static::TARGET_ENTITY
    );
    $proxy = $this->getProxy($servletRequest);
    $proxy->create($instance);
}

It is implemented within the abstract \AppserverIo\Apps\ApiGuard\Actions\AbstractCrudAction class and as inherited by the UsersAction class, results in the URL http://127.0.0.1:9080/api-guard/index.do/users/create being exposed to GET and POST requests.

As you can see the method makes use of all three examples made above:

  • Passing the request body to our JSON connector
  • Creating the entity object
  • Passing the entity to our storage (over a proxy class)

So every exception resulting from a DbC contract breach will pass this method!

To not litter exception handling over all actions we might need in our API service (our example only has four but use your imagination) we will use AOP to centralize exception handling.

We will do so within our AOP Aspect class \AppserverIo\Apps\ApiGuard\Aspects\ExceptionHandlingAspect:

<?php
/**
 * Aspect which is used to catch webservice DbC errors and respond to 
 * the client automatically
 *
 * @author    Bernhard Wick <bw@appserver.io>
 * @copyright 2015 TechDivision GmbH <info@appserver.io>
 * @license   http://opensource.org/licenses/osl-3.0.php Open Software License (OSL 3.0)
 * @link      https://github.com/appserver-io-apps/api-guard
 * @link      http://www.appserver.io/
 *
 * @Aspect
 */
class ExceptionHandlingAspect
{

    /**
     * Pointcut specifying all actions within any action class we have
     *
     * @return null
     *
     * @Pointcut("call(\AppserverIo\Apps\ApiGuard\Actions\*->*Action())")
     */
    public function allActionMethods()
    {
    }

    /**
     * Advice used to proceed a method but catch all Design by Contract 
     * related exceptions.
     * Will react on any caught exception with an error response to the client
     *
     * @param \AppserverIo\Psr\MetaobjectProtocol\Aop\MethodInvocationInterface 
     *          $methodInvocation Initially invoked method
     *
     * @return mixed
     *
     * @Around("pointcut(allActionMethods())")
     */
    public function actionExceptionToError(MethodInvocationInterface $methodInvocation)
    {
        try {
            return $methodInvocation->proceed();

        } catch (ContractExceptionInterface $e) {
            // build up the right format for our response message
            $messageObject = new \stdClass();
            $messageObject->error = new \stdClass();
            $messageObject->error->code = 400;
            $messageObject->error->message = 'Invalid request data';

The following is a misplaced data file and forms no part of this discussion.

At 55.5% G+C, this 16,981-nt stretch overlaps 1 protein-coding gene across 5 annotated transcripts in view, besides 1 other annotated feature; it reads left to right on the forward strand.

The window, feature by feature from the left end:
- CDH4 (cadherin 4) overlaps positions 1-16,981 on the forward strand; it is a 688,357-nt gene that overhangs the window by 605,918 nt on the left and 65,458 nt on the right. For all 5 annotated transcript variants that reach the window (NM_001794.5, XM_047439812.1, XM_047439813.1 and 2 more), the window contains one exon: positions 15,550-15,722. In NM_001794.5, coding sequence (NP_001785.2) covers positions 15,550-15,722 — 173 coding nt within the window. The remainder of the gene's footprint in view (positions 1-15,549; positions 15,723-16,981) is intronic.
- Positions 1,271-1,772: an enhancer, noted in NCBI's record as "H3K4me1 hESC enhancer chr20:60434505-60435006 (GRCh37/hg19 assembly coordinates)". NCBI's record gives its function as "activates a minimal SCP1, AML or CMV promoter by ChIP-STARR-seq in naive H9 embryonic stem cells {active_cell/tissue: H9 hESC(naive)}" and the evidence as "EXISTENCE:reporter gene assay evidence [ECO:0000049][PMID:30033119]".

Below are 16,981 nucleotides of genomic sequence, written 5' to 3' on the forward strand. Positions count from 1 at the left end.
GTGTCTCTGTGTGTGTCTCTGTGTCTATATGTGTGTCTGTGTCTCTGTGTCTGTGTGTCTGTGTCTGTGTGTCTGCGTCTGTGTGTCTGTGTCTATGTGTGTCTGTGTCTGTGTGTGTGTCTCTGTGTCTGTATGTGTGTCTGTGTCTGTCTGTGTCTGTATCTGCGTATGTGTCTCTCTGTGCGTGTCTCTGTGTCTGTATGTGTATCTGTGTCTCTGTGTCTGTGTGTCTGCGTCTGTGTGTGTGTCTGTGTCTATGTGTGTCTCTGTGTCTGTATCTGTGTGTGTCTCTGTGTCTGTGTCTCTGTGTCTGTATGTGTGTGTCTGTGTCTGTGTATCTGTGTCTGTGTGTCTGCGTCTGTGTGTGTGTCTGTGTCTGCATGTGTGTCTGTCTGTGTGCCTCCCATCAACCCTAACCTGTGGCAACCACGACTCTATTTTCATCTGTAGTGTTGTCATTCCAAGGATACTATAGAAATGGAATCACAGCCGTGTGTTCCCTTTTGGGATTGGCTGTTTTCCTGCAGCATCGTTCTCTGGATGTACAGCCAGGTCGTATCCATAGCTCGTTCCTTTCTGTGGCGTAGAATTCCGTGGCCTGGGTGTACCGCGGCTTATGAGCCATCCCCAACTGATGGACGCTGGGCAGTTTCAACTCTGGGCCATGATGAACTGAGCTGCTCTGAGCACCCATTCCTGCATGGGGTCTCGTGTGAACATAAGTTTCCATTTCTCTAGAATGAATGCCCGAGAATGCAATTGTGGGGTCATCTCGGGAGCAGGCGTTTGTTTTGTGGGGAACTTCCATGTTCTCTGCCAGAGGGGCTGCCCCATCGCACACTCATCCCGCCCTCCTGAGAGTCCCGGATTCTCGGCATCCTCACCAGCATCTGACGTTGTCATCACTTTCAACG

$message = $methodInvocation->getContext()
                ->getConnector()
                ->stringFromObject($messageObject);

            // get the servlet response and set the error message
            $parameters = $methodInvocation->getParameters();
            $servletResponse = $parameters['servletResponse'];
            $servletResponse->appendBodyStream($message);
            $servletResponse->setStatusCode($messageObject->error->code);
        }
    }
}

You can see two things:

  • The body-less method allActionMethods acting as a pointcut specifying all action methods in all action classes
  • The method actionExceptionToError action as Around advice handling the exception

First things first, the pointcut:

Pointcuts are used to specify certain events at certain places within your applications flow.

The annotation @Pointcut("call(\AppserverIo\Apps\ApiGuard\Actions\*->*Action())") allows us to have a code hook at every call to every action method of every action class we have. Let me repeat that: every call to every action method of every action class we have! :)

The advice references the pointcut using the annotation @Around("pointcut(allActionMethods())") and wraps around (hence the name Around) all specified methods. That allows us to catch every DbC exception within any action and handle it in a central way.

Using the automatically passed $methodInvocation instance we are able to access the action instance in question and therefore using the connector to append an automatic response.

Tadaa: Automatic validation of client requests using annotations!

Try it yourself!

Got a taste for AOP? Build a contracted API yourself? Have a look at the api-guard app which contains all examples and the working code to build your own webservice.

To do this, we assume you have installed appserver.io in a version of at least 1.0.0-rc3.

You also need the sources of this repository. So clone it, open a command line, change into your working directory, which can be /tmp for example, and enter:

$ git clone https://github.com/appserver-io-apps/api-guard

Now you can change into the newly created api-guard directory and use our ant app deployment by executing:

$ ant composer-init
$ ant deploy

Testing it

You can test the example’s guarding functionality using simple CURL commands. Using our default example of the User entity you might try the following:

Executing any of: $ curl -X POST --data '{"password": "test", "username": "tester", "email": "mail"}' http://127.0.0.1:9080/api-guard/index.do/users/create $ curl -X POST --data '{"username": "tester", "email": "mail@mail.me"}' http://127.0.0.1:9080/api-guard/index.do/users/create $ curl -X POST --data '{"password": "test", "email": "mail@mail.me"}' http://127.0.0.1:9080/api-guard/index.do/users/create

Will return the message: json { "error": { "code": 400, "message": "Invalid request data" } }

as at least one of our constraints has been broken.

Sending a request as such: $ curl -X POST --data '{"password": "test", "username": "tester", "email": "mail@mail.me"}' http://127.0.0.1:9080/api-guard/index.do/users/create $ curl -X POST --data '{"id": "f6e8f4c5073ee49d73e4a05b703c93de0e7bc321"}' http://127.0.0.1:9080/api-guard/index.do/users/get

will return a response status 200 as all constraints were met and a JSON representation of the user entity was stored in our Singleton Session Bean (yes, this is a built-in in-memory data storage).

A final note

The discussed techniques allow for a pretty powerful validation mechanism but there are still things we will expand on. Next thing on our roadmap will be a better mapping of exceptions, allowing for more specific response messages!

So stay tuned! :)